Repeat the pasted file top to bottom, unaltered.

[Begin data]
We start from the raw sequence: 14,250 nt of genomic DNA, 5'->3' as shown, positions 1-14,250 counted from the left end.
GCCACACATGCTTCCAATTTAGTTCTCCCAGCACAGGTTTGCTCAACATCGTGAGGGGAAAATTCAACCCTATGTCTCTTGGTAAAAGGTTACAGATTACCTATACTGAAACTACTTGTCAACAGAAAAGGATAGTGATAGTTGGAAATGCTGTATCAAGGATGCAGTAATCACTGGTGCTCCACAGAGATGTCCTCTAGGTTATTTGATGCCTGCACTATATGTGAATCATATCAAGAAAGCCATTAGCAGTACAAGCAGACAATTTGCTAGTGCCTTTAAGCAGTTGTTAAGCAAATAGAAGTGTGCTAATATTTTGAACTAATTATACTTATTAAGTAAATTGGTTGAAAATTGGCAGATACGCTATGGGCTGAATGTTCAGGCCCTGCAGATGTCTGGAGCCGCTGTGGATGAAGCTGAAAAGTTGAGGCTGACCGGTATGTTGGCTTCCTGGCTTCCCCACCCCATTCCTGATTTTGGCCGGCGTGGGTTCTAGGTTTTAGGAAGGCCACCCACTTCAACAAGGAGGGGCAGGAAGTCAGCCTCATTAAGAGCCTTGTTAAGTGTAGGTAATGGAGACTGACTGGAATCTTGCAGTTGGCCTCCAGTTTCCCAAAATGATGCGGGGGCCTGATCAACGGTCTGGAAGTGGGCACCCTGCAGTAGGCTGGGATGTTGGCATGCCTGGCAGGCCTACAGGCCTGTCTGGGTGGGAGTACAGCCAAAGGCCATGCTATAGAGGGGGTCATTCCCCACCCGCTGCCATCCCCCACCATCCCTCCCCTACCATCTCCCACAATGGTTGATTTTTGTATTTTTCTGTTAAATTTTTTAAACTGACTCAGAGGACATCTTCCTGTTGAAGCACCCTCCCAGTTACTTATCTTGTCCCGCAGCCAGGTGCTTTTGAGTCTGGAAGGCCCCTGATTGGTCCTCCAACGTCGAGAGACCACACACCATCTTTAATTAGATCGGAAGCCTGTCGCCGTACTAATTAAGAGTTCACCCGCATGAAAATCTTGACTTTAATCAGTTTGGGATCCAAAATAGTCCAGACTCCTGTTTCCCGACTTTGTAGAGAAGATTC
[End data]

We start from the raw sequence: 14,250 nt of genomic DNA, 5'->3' as shown, positions 1-14,250 counted from the left end.
GCCACACATGCTTCCAATTTAGTTCTCCCAGCACAGGTTTGCTCAACATCGTGAGGGGAAAATTCAACCCTATGTCTCTTGGTAAAAGGTTACAGATTACCTATACTGAAACTACTTGTCAACAGAAAAGGATAGTGATAGTTGGAAATGCTGTATCAAGGATGCAGTAATCACTGGTGCTCCACAGAGATGTCCTCTAGGTTATTTGATGCCTGCACTATATGTGAATCATATCAAGAAAGCCATTAGCAGTACAAGCAGACAATTTGCTAGTGCCTTTAAGCAGTTGTTAAGCAAATAGAAGTGTGCTAATATTTTGAACTAATTATACTTATTAAGTAAATTGGTTGAAAATTGGCAGATACGCTATGGGCTGAATGTTCAGGCCCTGCAGATGTCTGGAGCCGCTGTGGATGAAGCTGAAAAGTTGAGGCTGACCGGTATGTTGGCTTCCTGGCTTCCCCACCCCATTCCTGATTTTGGCCGGCGTGGGTTCTAGGTTTTAGGAAGGCCACCCACTTCAACAAGGAGGGGCAGGAAGTCAGCCTCATTAAGAGCCTTGTTAAGTGTAGGTAATGGAGACTGACTGGAATCTTGCAGTTGGCCTCCAGTTTCCCAAAATGATGCGGGGGCCTGATCAACGGTCTGGAAGTGGGCACCCTGCAGTAGGCTGGGATGTTGGCATGCCTGGCAGGCCTACAGGCCTGTCTGGGTGGGAGTACAGCCAAAGGCCATGCTATAGAGGGGGTCATTCCCCACCCGCTGCCATCCCCCACCATCCCTCCCCTACCATCTCCCACAATGGTTGATTTTTGTATTTTTCTGTTAAATTTTTTAAACTGACTCAGAGGACATCTTCCTGTTGAAGCACCCTCCCAGTTACTTATCTTGTCCCGCAGCCAGGTGCTTTTGAGTCTGGAAGGCCCCTGATTGGTCCTCCAACGTCGAGAGACCACACACCATCTTTAATTAGATCGGAAGCCTGTCGCCGTACTAATTAAGAGTTCACCCGCATGAAAATCTTGACTTTAATCAGTTTGGGATCCAAAATAGTCCAGACTCCTGTTTCCCGACTTTGTAGAGAAGATTC